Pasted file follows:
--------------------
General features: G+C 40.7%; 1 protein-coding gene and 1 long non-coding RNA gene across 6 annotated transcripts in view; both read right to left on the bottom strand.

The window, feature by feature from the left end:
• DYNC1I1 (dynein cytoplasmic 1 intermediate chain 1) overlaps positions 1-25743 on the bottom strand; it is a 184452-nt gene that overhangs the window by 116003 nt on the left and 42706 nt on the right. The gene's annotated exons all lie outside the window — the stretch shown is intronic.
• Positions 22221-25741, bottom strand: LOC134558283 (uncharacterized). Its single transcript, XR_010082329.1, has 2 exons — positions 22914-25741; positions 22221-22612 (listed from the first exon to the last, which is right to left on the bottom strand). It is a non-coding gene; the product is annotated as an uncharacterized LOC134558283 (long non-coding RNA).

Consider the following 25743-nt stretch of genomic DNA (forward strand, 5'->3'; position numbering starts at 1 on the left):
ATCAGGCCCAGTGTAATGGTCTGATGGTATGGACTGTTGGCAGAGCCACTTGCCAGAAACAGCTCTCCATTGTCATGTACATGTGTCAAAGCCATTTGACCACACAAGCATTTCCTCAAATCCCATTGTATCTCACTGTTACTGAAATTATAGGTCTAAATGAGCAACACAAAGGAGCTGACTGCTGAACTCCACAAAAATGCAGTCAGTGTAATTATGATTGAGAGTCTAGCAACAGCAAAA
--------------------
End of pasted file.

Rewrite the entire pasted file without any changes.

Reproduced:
General features: G+C 40.7%; 1 protein-coding gene and 1 long non-coding RNA gene across 6 annotated transcripts in view; both read right to left on the bottom strand.

The window, feature by feature from the left end:
• DYNC1I1 (dynein cytoplasmic 1 intermediate chain 1) overlaps positions 1-25743 on the bottom strand; it is a 184452-nt gene that overhangs the window by 116003 nt on the left and 42706 nt on the right. The gene's annotated exons all lie outside the window — the stretch shown is intronic.
• Positions 22221-25741, bottom strand: LOC134558283 (uncharacterized). Its single transcript, XR_010082329.1, has 2 exons — positions 22914-25741; positions 22221-22612 (listed from the first exon to the last, which is right to left on the bottom strand). It is a non-coding gene; the product is annotated as an uncharacterized LOC134558283 (long non-coding RNA).

Consider the following 25743-nt stretch of genomic DNA (forward strand, 5'->3'; position numbering starts at 1 on the left):
ATCAGGCCCAGTGTAATGGTCTGATGGTATGGACTGTTGGCAGAGCCACTTGCCAGAAACAGCTCTCCATTGTCATGTACATGTGTCAAAGCCATTTGACCACACAAGCATTTCCTCAAATCCCATTGTATCTCACTGTTACTGAAATTATAGGTCTAAATGAGCAACACAAAGGAGCTGACTGCTGAACTCCACAAAAATGCAGTCAGTGTAATTATGATTGAGAGTCTAGCAACAGCAAAA